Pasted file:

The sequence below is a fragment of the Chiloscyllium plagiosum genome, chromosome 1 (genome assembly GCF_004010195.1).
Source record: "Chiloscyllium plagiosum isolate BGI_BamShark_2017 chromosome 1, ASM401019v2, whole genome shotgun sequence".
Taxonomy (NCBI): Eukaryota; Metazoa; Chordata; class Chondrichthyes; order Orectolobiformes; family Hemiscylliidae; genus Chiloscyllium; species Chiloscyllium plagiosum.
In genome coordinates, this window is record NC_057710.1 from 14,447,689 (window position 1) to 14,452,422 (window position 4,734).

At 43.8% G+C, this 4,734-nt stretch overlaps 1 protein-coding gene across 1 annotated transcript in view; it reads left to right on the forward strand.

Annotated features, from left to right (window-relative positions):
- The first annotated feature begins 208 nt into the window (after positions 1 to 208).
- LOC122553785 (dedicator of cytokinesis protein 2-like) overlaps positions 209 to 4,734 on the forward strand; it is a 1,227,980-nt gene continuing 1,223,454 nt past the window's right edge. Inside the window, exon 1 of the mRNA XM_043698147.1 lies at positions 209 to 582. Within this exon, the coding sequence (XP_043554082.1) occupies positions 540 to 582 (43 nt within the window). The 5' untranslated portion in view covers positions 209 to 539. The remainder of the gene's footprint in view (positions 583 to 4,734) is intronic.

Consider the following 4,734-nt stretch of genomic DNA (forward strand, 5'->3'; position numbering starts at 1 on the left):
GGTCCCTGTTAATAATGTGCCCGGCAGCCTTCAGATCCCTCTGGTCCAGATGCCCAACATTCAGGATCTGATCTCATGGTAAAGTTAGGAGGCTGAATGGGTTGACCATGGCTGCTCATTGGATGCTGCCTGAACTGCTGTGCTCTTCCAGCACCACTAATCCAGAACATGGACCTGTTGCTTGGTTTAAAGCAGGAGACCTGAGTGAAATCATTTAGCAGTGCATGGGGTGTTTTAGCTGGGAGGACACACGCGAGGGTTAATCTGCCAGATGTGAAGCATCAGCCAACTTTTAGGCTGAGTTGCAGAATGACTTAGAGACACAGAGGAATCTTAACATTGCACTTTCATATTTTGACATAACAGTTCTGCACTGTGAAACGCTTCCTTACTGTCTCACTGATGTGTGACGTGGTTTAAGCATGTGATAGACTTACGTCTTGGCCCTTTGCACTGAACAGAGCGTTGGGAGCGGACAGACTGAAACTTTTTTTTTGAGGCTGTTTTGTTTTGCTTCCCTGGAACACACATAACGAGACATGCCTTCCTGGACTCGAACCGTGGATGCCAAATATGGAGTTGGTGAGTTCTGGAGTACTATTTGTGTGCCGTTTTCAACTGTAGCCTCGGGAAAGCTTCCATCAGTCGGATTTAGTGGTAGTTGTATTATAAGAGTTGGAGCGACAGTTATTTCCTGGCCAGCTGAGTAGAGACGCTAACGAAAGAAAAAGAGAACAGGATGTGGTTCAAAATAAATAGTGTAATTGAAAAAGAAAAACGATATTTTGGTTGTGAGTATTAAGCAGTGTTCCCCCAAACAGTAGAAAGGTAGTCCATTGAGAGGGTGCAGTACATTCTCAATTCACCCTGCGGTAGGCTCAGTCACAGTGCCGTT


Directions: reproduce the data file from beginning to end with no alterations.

The sequence below is a fragment of the Chiloscyllium plagiosum genome, chromosome 1 (genome assembly GCF_004010195.1).
Source record: "Chiloscyllium plagiosum isolate BGI_BamShark_2017 chromosome 1, ASM401019v2, whole genome shotgun sequence".
Taxonomy (NCBI): Eukaryota; Metazoa; Chordata; class Chondrichthyes; order Orectolobiformes; family Hemiscylliidae; genus Chiloscyllium; species Chiloscyllium plagiosum.
In genome coordinates, this window is record NC_057710.1 from 14,447,689 (window position 1) to 14,452,422 (window position 4,734).

At 43.8% G+C, this 4,734-nt stretch overlaps 1 protein-coding gene across 1 annotated transcript in view; it reads left to right on the forward strand.

Annotated features, from left to right (window-relative positions):
- The first annotated feature begins 208 nt into the window (after positions 1 to 208).
- LOC122553785 (dedicator of cytokinesis protein 2-like) overlaps positions 209 to 4,734 on the forward strand; it is a 1,227,980-nt gene continuing 1,223,454 nt past the window's right edge. Inside the window, exon 1 of the mRNA XM_043698147.1 lies at positions 209 to 582. Within this exon, the coding sequence (XP_043554082.1) occupies positions 540 to 582 (43 nt within the window). The 5' untranslated portion in view covers positions 209 to 539. The remainder of the gene's footprint in view (positions 583 to 4,734) is intronic.

Consider the following 4,734-nt stretch of genomic DNA (forward strand, 5'->3'; position numbering starts at 1 on the left):
GGTCCCTGTTAATAATGTGCCCGGCAGCCTTCAGATCCCTCTGGTCCAGATGCCCAACATTCAGGATCTGATCTCATGGTAAAGTTAGGAGGCTGAATGGGTTGACCATGGCTGCTCATTGGATGCTGCCTGAACTGCTGTGCTCTTCCAGCACCACTAATCCAGAACATGGACCTGTTGCTTGGTTTAAAGCAGGAGACCTGAGTGAAATCATTTAGCAGTGCATGGGGTGTTTTAGCTGGGAGGACACACGCGAGGGTTAATCTGCCAGATGTGAAGCATCAGCCAACTTTTAGGCTGAGTTGCAGAATGACTTAGAGACACAGAGGAATCTTAACATTGCACTTTCATATTTTGACATAACAGTTCTGCACTGTGAAACGCTTCCTTACTGTCTCACTGATGTGTGACGTGGTTTAAGCATGTGATAGACTTACGTCTTGGCCCTTTGCACTGAACAGAGCGTTGGGAGCGGACAGACTGAAACTTTTTTTTTGAGGCTGTTTTGTTTTGCTTCCCTGGAACACACATAACGAGACATGCCTTCCTGGACTCGAACCGTGGATGCCAAATATGGAGTTGGTGAGTTCTGGAGTACTATTTGTGTGCCGTTTTCAACTGTAGCCTCGGGAAAGCTTCCATCAGTCGGATTTAGTGGTAGTTGTATTATAAGAGTTGGAGCGACAGTTATTTCCTGGCCAGCTGAGTAGAGACGCTAACGAAAGAAAAAGAGAACAGGATGTGGTTCAAAATAAATAGTGTAATTGAAAAAGAAAAACGATATTTTGGTTGTGAGTATTAAGCAGTGTTCCCCCAAACAGTAGAAAGGTAGTCCATTGAGAGGGTGCAGTACATTCTCAATTCACCCTGCGGTAGGCTCAGTCACAGTGCCGTT